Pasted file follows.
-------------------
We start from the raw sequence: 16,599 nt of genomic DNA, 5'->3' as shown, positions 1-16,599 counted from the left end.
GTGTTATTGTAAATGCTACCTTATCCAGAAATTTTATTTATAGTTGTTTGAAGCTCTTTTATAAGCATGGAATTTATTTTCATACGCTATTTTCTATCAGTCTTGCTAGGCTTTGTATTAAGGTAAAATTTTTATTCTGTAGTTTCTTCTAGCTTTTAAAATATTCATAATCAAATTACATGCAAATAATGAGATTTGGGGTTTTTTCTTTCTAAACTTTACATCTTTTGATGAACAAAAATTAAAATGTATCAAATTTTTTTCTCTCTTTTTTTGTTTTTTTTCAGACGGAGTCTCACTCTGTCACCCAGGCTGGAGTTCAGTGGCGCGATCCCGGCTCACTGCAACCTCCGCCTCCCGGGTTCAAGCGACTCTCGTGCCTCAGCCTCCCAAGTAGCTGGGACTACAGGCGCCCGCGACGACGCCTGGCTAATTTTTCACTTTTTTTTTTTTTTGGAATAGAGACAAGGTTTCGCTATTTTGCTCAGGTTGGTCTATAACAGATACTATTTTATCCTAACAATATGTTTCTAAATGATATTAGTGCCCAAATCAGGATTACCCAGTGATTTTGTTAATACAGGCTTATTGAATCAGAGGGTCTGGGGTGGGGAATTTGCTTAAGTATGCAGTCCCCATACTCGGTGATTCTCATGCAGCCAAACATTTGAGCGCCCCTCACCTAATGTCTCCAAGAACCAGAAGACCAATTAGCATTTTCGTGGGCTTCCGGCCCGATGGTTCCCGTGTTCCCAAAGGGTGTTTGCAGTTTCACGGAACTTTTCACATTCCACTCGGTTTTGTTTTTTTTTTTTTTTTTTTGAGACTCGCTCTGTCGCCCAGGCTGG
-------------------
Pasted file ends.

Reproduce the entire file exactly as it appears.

We start from the raw sequence: 16,599 nt of genomic DNA, 5'->3' as shown, positions 1-16,599 counted from the left end.
GTGTTATTGTAAATGCTACCTTATCCAGAAATTTTATTTATAGTTGTTTGAAGCTCTTTTATAAGCATGGAATTTATTTTCATACGCTATTTTCTATCAGTCTTGCTAGGCTTTGTATTAAGGTAAAATTTTTATTCTGTAGTTTCTTCTAGCTTTTAAAATATTCATAATCAAATTACATGCAAATAATGAGATTTGGGGTTTTTTCTTTCTAAACTTTACATCTTTTGATGAACAAAAATTAAAATGTATCAAATTTTTTTCTCTCTTTTTTTGTTTTTTTTCAGACGGAGTCTCACTCTGTCACCCAGGCTGGAGTTCAGTGGCGCGATCCCGGCTCACTGCAACCTCCGCCTCCCGGGTTCAAGCGACTCTCGTGCCTCAGCCTCCCAAGTAGCTGGGACTACAGGCGCCCGCGACGACGCCTGGCTAATTTTTCACTTTTTTTTTTTTTTGGAATAGAGACAAGGTTTCGCTATTTTGCTCAGGTTGGTCTATAACAGATACTATTTTATCCTAACAATATGTTTCTAAATGATATTAGTGCCCAAATCAGGATTACCCAGTGATTTTGTTAATACAGGCTTATTGAATCAGAGGGTCTGGGGTGGGGAATTTGCTTAAGTATGCAGTCCCCATACTCGGTGATTCTCATGCAGCCAAACATTTGAGCGCCCCTCACCTAATGTCTCCAAGAACCAGAAGACCAATTAGCATTTTCGTGGGCTTCCGGCCCGATGGTTCCCGTGTTCCCAAAGGGTGTTTGCAGTTTCACGGAACTTTTCACATTCCACTCGGTTTTGTTTTTTTTTTTTTTTTTTTGAGACTCGCTCTGTCGCCCAGGCTGG